Gun crisis hits Tshwane cops
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A crisis with the potential to threaten the lives of tens of thousands of Tshwane residents and the city’s metro police officers is fast developing following revelations that scores of law enforcers are illegally in possession of their weapons.
The revelations come after four Tshwane Metro Police Department motorcycle unit members had their firearms taken from them yesterday because their firearm permits had expired.
The confiscation of the guns, say TMPD members on the ground, is part of an ongoing problem around firearm training within the TMPD, which is endangering not only their lives, but hampering law enforcement service delivery.
The problem is believed to be linked to a similar saga which developed two years ago when 540 TMPD members had their guns taken away from them because their firearm permits had expired.
A TMPD firearm permit is only valid for a year and must, according to TMPD sources, be renewed annually.
For a permit to be extended a member has to write an annual theory exam and take part in a practical shooting exercise.
The exam tests the police member’s knowledge of the Criminal Procedures Act, which among other things includes their understanding of Section 49, which governs when police may use lethal force to apprehend a suspect.
Yesterday’s confiscation was coupled with the four officers having their motorcycles removed from their possession after they refused to obey the instructions of city community safety department head, Brigadier Mahlomola Manganye, to go on patrol.
Their reason, claim sources, is that they felt that they were unable to protect themselves or the public without their firearms.
The saga began last week when the TMPD’s internal compliance unit discovered that a number of city law enforcers’ firearm licences had expired or were due to expire.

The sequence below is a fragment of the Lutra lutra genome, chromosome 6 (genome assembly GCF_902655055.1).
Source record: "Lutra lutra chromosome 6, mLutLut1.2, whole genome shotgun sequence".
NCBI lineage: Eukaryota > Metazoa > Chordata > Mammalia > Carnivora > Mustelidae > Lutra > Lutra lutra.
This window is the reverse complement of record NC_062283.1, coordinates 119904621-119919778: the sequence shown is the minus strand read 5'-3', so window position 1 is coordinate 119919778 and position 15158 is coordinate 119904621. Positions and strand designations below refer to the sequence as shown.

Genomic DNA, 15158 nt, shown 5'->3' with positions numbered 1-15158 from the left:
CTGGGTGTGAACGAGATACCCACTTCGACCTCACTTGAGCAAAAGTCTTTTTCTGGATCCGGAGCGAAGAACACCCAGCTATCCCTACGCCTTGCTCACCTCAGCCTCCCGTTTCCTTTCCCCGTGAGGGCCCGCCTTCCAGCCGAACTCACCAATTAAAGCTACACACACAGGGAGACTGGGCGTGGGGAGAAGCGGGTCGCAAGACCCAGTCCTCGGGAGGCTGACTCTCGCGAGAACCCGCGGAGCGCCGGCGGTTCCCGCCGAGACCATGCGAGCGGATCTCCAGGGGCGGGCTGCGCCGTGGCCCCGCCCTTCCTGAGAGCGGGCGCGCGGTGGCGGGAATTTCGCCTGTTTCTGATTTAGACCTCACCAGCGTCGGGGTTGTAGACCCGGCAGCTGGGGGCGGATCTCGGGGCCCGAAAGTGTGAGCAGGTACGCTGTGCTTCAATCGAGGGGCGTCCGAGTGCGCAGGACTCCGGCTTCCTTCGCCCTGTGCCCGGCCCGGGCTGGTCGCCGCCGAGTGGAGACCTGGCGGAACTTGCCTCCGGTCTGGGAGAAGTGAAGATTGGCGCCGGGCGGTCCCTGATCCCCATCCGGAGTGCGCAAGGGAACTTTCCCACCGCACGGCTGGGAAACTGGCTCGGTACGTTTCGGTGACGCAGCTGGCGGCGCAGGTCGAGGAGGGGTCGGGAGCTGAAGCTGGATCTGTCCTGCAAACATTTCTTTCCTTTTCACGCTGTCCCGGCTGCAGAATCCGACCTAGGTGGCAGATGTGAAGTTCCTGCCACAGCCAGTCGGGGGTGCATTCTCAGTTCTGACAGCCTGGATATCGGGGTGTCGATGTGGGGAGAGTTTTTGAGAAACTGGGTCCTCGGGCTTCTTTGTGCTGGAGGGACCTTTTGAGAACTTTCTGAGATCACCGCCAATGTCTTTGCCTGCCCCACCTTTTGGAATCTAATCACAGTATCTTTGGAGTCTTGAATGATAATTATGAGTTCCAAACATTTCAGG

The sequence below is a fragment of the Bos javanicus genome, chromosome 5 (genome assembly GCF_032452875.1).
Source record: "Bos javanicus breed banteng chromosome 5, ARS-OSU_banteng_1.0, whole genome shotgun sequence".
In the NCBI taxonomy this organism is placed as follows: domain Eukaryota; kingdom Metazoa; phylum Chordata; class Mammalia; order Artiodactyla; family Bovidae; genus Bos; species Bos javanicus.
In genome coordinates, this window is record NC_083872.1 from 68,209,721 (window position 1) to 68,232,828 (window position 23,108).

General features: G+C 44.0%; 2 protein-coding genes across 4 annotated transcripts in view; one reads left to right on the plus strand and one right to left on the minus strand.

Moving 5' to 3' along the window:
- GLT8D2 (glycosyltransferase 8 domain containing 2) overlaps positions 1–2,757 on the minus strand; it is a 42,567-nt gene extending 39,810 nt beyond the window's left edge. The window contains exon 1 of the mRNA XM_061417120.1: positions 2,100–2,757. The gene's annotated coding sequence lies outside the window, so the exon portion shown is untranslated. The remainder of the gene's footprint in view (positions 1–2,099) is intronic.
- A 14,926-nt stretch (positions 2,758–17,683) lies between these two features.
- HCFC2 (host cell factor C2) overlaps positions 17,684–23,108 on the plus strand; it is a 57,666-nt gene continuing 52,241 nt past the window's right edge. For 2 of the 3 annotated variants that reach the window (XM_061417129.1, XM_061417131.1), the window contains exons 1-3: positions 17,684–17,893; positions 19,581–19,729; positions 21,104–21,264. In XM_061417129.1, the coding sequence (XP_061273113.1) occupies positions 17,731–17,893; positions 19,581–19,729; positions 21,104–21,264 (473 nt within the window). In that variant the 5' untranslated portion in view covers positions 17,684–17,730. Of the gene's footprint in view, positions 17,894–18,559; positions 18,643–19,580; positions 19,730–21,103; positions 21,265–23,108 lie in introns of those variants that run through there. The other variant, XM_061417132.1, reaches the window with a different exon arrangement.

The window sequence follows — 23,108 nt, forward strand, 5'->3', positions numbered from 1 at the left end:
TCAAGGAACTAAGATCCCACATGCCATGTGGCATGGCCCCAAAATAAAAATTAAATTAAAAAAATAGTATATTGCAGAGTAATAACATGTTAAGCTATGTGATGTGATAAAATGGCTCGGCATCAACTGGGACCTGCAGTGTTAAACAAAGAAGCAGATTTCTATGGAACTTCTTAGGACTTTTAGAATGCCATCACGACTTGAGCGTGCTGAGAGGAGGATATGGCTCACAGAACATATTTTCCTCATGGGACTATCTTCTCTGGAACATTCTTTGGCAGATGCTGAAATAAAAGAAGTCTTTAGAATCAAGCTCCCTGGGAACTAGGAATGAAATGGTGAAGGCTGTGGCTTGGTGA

A senior TMPD source said the firearm licences of the four had expired on December 31.
“These are not the only members. We believe there are scores of TMPD members in ‘illegal possession’ of their guns because their firearm permits have expired.”
The policeman said the problem stemmed from the TMPD’s firearm training institute, which for a long time did not have enough ammunition to allow all its members to train annually so that they could renew their gun permits.
“The TMPD didn’t have the budget for enough ammunition for its members to do their shooting practice, which is part of the process to renew one’s licence.
“Because of this and because the firearms training for new recruits has been prioritised, a backlog in the renewal of permits has been created.
“The backlog is compounded because of the limited number of firearms instructors to assist with the renewal training,” he said.
TMPD spokesman, Director Mel Vosloo, said the permits were not supposed to have expired. “It is the responsibility of the officers to ensure that the licences don’t expire.”
Vosloo said the motorcycles were confiscated because the officers were instructed to go back to work but had refused to do so. “They were asked to hand in their motorcycles so that they could be allocated to people who are prepared to work. When you (work for) the council, you have an obligation to perform your duty. These guys decided they were not going to carry out their duties because of the firearms issues. A decision was taken to confiscate the bikes because they are meant for patrolling.”
Vosloo said Manganye had repeatedly expressed his willingness to assist in ensuring that members’ firearm permits were renewed. “This action borders on insubordination and we will not be held to ransom,” he said. - Pretoria News